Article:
22Everybody is talking about this year’s groundbreaking Oscar winning black artists, as if Oscar just realized black people were in the movies. Let me give prop’s to the winners first, and I suppose we should be proud, but in about one hundred years, so few African America’s have walked away with the prize, maybe we should not be over jubilant. In the case of the Best Supporting Actress, there have only been seven black women and in this case the role was a slave.

There was a time, believe it or not, when the only roles African Americans could get in Hollywood were the second class citizen’s rolls; you know the maids, servants, and the all too common Step-in Fetch-it kind of roles. Few blacks were on the screen, and fewer worked behind the screen. Then something interesting happened during the 1960s that was like a revolution. I don’t want to date anyone, but if you did not witness this cinematic transformation, I am going to try to capture the essence of the era.

Hollywood has never, from its conception, view or considered black people as a commodity. They expected all people to watch whatever movies they made and like it, as a result of the government mandated policy of segregation. African American’s in particular simply had no choice but to accept it. It was so extreme that in most cases black people, if they were allowed, had to sit in the balcony and had a separate entrance into the theater where the movie was shown. Hence, all of the hero’s we knew looked like whom they wanted us to emulate.

Now, as a result of the turbulent 1960s, the reflection or the realization of, the country changed. This was not due to Hollywood’s interpretation, rather as far as cinema was concerned, it actually began with a low budget independent film called “Sweet Sweetback’s Baadasssss Song” in 1971, written, produced, scored, directed by, and starred Melvin Van Peebles. It tells the picaresque story of a poor African American man’s flight from the white authority. Van Peebles began to develop the film after being offered a three-picture contract for Columbia Pictures.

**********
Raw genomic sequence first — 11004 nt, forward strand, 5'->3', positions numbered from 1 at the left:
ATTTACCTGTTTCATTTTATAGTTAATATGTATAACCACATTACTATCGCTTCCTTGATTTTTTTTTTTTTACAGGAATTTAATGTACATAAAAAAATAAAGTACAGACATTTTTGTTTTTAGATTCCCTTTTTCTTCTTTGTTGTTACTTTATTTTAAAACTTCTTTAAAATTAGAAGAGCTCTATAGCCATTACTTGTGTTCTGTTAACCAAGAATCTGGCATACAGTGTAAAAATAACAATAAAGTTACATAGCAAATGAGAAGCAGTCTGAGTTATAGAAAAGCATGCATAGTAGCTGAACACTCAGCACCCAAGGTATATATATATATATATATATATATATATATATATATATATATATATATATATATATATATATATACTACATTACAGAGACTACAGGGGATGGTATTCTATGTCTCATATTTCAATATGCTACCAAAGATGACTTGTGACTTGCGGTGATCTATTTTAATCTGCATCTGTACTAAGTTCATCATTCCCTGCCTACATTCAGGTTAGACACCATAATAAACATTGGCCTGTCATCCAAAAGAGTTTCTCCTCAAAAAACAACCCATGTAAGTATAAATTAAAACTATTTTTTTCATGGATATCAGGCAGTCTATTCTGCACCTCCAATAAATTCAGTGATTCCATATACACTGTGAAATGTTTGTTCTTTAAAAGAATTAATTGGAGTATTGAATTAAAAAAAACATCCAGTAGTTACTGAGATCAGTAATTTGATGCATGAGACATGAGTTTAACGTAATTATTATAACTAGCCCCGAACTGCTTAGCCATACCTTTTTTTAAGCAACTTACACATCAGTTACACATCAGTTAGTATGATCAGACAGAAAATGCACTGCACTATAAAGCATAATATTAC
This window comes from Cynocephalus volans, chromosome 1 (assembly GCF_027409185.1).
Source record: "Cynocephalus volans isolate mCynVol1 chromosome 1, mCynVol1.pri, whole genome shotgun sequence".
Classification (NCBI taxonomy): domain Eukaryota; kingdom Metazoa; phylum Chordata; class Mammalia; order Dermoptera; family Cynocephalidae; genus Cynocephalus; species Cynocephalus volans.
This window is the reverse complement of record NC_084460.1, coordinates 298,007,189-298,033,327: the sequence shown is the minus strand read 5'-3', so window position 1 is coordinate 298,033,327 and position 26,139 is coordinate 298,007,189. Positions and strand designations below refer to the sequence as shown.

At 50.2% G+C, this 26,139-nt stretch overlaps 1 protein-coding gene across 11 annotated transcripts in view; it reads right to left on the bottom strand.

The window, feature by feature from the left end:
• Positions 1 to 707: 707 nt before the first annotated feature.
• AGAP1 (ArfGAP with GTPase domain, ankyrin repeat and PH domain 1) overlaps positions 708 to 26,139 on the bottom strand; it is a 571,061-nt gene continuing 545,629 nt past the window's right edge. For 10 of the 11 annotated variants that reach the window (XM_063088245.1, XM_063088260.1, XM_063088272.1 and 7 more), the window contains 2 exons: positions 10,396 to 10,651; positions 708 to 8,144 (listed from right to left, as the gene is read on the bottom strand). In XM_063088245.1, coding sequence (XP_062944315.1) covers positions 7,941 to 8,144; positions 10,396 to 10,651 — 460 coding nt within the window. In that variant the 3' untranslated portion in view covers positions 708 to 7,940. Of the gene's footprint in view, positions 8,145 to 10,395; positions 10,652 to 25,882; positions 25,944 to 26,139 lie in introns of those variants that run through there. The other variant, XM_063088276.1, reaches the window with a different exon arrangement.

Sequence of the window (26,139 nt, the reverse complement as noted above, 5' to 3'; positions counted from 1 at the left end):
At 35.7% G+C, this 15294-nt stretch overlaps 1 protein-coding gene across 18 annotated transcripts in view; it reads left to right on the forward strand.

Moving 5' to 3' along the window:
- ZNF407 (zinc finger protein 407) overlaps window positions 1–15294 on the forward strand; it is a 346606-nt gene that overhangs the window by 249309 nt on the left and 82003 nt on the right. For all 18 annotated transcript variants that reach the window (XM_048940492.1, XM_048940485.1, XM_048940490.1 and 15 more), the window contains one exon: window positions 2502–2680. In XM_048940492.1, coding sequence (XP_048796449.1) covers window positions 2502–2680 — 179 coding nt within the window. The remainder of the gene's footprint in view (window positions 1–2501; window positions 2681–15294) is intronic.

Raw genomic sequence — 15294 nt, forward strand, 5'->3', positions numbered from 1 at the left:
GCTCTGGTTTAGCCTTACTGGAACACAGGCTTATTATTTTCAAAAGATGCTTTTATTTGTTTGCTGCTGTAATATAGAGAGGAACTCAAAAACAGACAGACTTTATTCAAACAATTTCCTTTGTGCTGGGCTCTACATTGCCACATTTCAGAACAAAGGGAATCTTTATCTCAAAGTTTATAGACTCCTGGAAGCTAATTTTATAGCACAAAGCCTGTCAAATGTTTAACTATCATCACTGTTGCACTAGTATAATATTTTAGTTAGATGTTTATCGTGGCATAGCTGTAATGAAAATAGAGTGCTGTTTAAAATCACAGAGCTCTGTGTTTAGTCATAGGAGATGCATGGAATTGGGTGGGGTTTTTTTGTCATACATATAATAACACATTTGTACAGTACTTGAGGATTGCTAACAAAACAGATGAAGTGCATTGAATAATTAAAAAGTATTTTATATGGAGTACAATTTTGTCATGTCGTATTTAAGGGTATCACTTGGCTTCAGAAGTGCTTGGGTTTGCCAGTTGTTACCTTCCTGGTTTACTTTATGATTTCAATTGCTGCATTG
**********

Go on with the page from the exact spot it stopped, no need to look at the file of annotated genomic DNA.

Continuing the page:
No studio would finance the film, so Van Peebles funded the film himself, shooting it independently over a period of 19 days, performing all of his own stunts and appearing in several unsimulated sex scenes. He received a $50,000 loan from Bill Cosby to complete the project. The film’s fast-paced montages and jump-cuts were unique features in American cinema at the time. The picture was censored in some markets and received mixed critical reviews.

Then came “Shaft” produced and directed by the Gordon Parks starring Richard Roundtree and was critically acclaimed. The film produced both the Grammy Award and Academy Award winning soundtrack recorded by Isaac Hayes. These were two huge steps in the evolution of black representation on the big screen. After the success of these two films, Hollywood saw that there was a spending black audience wanting to see people who looked like them on the screen, and they began to exploit the new genre even calling it – Blaxploitation.

This brings me to the third movie that I thought never got its just due, although it is a cult classic today. This movie was Super Fly! It was about a cocaine dealer who begins to realize that his life will soon end with either prison or his death. He decides to build an escape from the life by making his biggest deal yet, converting the coke to cash and running off to start a new life. The problem was that the Mob does not have a retirement plan and will give him a choice of staying and selling for them or dying if they find out his intentions.

The star was the late Ron O’Neal a Tall, lean, handsome veteran stage and classically trained actor, whose role as Priest – the long haired, stylishly dressed cocaine dealer in the seminal 1972 crime drama. The co-stars Sheila Frasier, Carl Lee, Julius Harris, and of course we all know Freddie – Charles McGregor; all producing stellar performances. I would be remised if I did not mention the great Curtis Mayfield, who wrote the hit score. I did a little research and found the back story that speaks to the tremendous efforts of the producers and all involved.

Most surprising was that the script was only 45 pages long, which explains why there are so many shots of people walking, driving, etc. The reason I wanted to share this story is because I recently rented the movie and got an entirely different impression of the film than I did thirty years ago.

The moral of the story; when the success of the aforementioned Blaxploitation films proved that money could be made off of blacks the movie market was flooded with an explosion of this genre. My guess is that as a result of 12 Years A Slave, which was done once before, we’re are about to see more slave movies than there were slaves. And that’s my Thought Provoking Perspective…